The United Kingdom is a currency union of England, Scotland, Wales, and Northern Ireland, with all nations using the Pound Sterling (£) as their currency. Although the UK monetary union is smaller than that of the Eurozone (analysis on the Eurozone can be found here), each nation and the regions within England also show offer a wide range of asymmetry in terms of macroeconomic performance. We have collated an overall index of monetary integration by comparing four fundamental categories (cycle synchronicity, competitiveness, public finances, and monetary dispersion) to assess patterns of dispersion or convergence within the UK’s monetary union. This exercise takes into account all the above mentioned four nations but further divides England into nine regions. The analysis looks at each area from the years 1999-2018 (the latest year for which regional data is available). This time frame is used because it allows for comparison with the Eurozone index, which also starts in 1999, and thus to assess convergence or divergence patterns in the aftermath of the Global Financial Crisis. A breakdown each category can be read in the table below:

The overall index of macreconomic dispersion for the UK before the crisis has mostly been below 100, thus the UK national and English regions seem to have been fairly integrated up until 2007. This is in sharp contrast with the Eurozone, where the index of dispersion more than doubled from 1999 to 2007. However, the UK was not immune to the impacts of the Global financial Crisis: the overall dispersion index rose from 98.99 in 2007 to 136.5 in 2009. The UK monetary union seems to have tackled the overall dispersion well, as the dispersion value stood at 75.8 in 2018. According to the macroeconomic indicators used in our research, the UK appears to be more integrated in 2018 than it was in 1999. There is a remarkable difference in the level of dispersions in the UK and Eurozone.


SourcesOffice for National Statistics (GDP, GDP per capita, Public Debt Interest Payments, Net Fiscal Balance, AWE, Inflation, Real Exchange Rate), HM Revenue and Customs (Trade Balance), UK Finance (Household loans and SME lending).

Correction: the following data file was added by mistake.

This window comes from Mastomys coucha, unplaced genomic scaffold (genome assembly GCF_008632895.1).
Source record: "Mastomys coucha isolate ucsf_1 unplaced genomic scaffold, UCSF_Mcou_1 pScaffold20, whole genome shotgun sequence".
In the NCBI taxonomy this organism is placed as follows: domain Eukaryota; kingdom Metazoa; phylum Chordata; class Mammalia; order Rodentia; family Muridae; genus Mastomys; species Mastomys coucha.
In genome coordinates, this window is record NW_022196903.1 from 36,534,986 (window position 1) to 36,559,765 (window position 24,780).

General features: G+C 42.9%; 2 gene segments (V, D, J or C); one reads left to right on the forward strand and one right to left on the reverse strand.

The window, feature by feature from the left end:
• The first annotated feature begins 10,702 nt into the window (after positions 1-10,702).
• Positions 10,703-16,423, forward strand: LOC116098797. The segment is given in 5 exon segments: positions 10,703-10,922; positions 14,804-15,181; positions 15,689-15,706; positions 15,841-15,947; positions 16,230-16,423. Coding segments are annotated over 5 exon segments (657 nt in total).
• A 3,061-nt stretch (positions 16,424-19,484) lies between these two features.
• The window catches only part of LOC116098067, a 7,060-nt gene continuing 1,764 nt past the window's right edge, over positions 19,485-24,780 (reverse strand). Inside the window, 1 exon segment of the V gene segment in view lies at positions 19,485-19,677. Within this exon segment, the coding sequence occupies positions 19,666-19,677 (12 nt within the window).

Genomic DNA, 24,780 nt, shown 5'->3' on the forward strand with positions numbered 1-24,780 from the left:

Note: A higher value on the vertical axis means greater dispersion or less integration.

Convergence trends are further shown when analyzing we look into dispersion in different categories:

1) Monetary dispersion was quite stable during the pre-crisis years and shows an increase during the crisis years, reaching a peak in 2010 (to the value of 140.19). However, since 2014, there has been a decrease in dispersion and a return to pre-crisis levels.

(2) When analysing the competitiveness index and (3) business cycle dispersion, the trends are rather similar to the monetary dispersion index commented above: stability in the pre-crisis years,  an increase in dispersion in the crisis years followed by a return to pre-crisis levels (if not lower) from 2014 onwards. In any case, these levels of dispersion in the business cycle are not that large, especially in comparison to those in the Eurozone. However, like the Eurozone, the dispersion in the business cycle now in the UK is less than that in 1999 although in sharp contrast with the Eurozone, the dispersion in competitiveness is also less in the UK now than that in 1999.

(4) The remaining category, public finance, shows higher levels of dispersion during the crisis years, with an especially  sharp increase in dispersion in 2007 that eventually reached a peak in 2009 (191.65). But again, as with the other categories of dispersion, there is a return to pre-crisis levels following recovery after 2010, where the dispersion begins to fall. In 2018, it was 68.58.


Note: A higher value on the vertical axis means greater dispersion or less integration.

Acknowledgments: We would like to thank the IIMR research assistants for their contribution to the update of the datasets needed to build up our indices; in particular, Shivani Pradhan, Ibrahim Hakim and Alessandro Venieri.

Authorship and how to quote: This is an IIMR project coordinated by Dr Juan Castaneda and based on his research with Professor Pedro Schwartz on this topic:

  • ‘How Functional is the Eurozone? An Index of European Economic Integration Through the Single Currency’. October 2017. Economic Affairs 37 (3).
  • ‘An optimality index of the single currency: internal asymmetries within the eurozone since 1999’. In Castaneda, Roselli and Wood (eds.): The Economics of Monetary Unions. Past Experiences and the Eurozone. Chapter 7. 2020. Routledge.